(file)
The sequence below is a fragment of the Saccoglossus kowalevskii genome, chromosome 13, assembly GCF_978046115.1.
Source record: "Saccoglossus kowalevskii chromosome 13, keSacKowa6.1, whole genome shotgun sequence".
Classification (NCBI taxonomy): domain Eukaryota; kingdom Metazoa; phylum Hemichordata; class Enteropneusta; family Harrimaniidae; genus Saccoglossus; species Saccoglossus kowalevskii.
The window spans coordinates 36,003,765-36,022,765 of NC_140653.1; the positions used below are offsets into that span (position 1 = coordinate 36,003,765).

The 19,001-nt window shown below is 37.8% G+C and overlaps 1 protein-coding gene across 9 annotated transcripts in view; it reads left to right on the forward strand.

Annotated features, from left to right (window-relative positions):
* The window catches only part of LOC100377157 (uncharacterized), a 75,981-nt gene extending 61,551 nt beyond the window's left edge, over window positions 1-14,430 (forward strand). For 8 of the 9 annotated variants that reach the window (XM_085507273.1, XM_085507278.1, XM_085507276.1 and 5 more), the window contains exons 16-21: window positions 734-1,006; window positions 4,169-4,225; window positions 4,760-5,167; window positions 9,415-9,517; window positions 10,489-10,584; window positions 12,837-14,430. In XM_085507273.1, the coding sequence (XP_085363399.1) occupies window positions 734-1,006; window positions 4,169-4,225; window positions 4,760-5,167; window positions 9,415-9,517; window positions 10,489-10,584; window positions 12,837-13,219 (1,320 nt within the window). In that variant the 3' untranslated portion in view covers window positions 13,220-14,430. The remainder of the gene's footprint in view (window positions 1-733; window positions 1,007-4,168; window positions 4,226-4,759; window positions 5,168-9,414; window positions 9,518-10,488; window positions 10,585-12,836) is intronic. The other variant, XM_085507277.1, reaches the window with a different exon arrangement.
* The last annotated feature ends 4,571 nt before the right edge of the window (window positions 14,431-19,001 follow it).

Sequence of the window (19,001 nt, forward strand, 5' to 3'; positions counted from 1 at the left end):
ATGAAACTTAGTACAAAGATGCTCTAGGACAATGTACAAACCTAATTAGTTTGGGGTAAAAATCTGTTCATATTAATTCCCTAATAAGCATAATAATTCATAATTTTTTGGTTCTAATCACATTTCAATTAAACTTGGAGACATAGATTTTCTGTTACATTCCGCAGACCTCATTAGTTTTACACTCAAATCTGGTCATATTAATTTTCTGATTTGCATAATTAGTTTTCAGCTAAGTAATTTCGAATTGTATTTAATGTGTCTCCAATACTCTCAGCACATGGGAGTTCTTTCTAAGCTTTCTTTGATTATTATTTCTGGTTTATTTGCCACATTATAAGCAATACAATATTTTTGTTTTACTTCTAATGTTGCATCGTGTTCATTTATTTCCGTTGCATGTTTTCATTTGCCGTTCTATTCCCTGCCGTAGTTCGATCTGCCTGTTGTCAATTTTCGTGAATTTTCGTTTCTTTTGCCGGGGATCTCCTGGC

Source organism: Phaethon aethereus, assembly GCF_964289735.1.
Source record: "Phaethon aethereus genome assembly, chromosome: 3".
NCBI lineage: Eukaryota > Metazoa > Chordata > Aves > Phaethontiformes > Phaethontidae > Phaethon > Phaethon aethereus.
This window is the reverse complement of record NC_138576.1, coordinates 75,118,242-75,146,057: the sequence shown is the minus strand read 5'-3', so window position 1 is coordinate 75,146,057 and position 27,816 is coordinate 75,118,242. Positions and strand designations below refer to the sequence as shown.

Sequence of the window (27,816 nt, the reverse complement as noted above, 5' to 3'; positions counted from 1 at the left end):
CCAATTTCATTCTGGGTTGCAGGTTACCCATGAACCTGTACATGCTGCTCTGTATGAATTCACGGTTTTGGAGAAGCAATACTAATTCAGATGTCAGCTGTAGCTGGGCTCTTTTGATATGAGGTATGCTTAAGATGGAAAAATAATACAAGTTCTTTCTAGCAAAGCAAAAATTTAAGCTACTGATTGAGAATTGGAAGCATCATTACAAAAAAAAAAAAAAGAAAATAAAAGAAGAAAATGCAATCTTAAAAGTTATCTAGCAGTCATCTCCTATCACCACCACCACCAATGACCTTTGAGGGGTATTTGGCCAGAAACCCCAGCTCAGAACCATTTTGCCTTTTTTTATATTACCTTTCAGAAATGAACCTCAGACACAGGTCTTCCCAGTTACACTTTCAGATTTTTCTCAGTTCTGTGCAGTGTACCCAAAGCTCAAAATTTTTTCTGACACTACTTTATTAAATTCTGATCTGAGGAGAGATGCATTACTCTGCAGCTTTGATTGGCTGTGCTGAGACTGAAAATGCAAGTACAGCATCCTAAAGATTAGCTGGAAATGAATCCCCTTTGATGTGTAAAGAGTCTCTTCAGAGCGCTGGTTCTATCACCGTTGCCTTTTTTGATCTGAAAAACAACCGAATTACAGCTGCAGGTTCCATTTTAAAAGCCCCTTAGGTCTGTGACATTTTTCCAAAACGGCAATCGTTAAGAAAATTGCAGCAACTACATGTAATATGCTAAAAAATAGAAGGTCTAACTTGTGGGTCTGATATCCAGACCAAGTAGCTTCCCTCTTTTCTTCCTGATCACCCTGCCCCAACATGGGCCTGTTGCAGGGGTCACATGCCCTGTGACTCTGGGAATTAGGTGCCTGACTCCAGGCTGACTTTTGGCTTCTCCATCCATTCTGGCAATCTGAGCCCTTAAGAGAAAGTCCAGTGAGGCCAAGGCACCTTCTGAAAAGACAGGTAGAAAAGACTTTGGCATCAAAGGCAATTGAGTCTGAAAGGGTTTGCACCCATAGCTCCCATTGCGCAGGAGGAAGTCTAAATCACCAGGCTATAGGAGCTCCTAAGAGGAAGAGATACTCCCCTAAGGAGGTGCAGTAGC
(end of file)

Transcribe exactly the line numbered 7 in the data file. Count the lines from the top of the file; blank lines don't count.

* The window catches only part of LOC100377157 (uncharacterized), a 75,981-nt gene extending 61,551 nt beyond the window's left edge, over window positions 1-14,430 (forward strand). For 8 of the 9 annotated variants that reach the window (XM_085507273.1, XM_085507278.1, XM_085507276.1 and 5 more), the window contains exons 16-21: window positions 734-1,006; window positions 4,169-4,225; window positions 4,760-5,167; window positions 9,415-9,517; window positions 10,489-10,584; window positions 12,837-14,430. In XM_085507273.1, the coding sequence (XP_085363399.1) occupies window positions 734-1,006; window positions 4,169-4,225; window positions 4,760-5,167; window positions 9,415-9,517; window positions 10,489-10,584; window positions 12,837-13,219 (1,320 nt within the window). In that variant the 3' untranslated portion in view covers window positions 13,220-14,430. The remainder of the gene's footprint in view (window positions 1-733; window positions 1,007-4,168; window positions 4,226-4,759; window positions 5,168-9,414; window positions 9,518-10,488; window positions 10,585-12,836) is intronic. The other variant, XM_085507277.1, reaches the window with a different exon arrangement.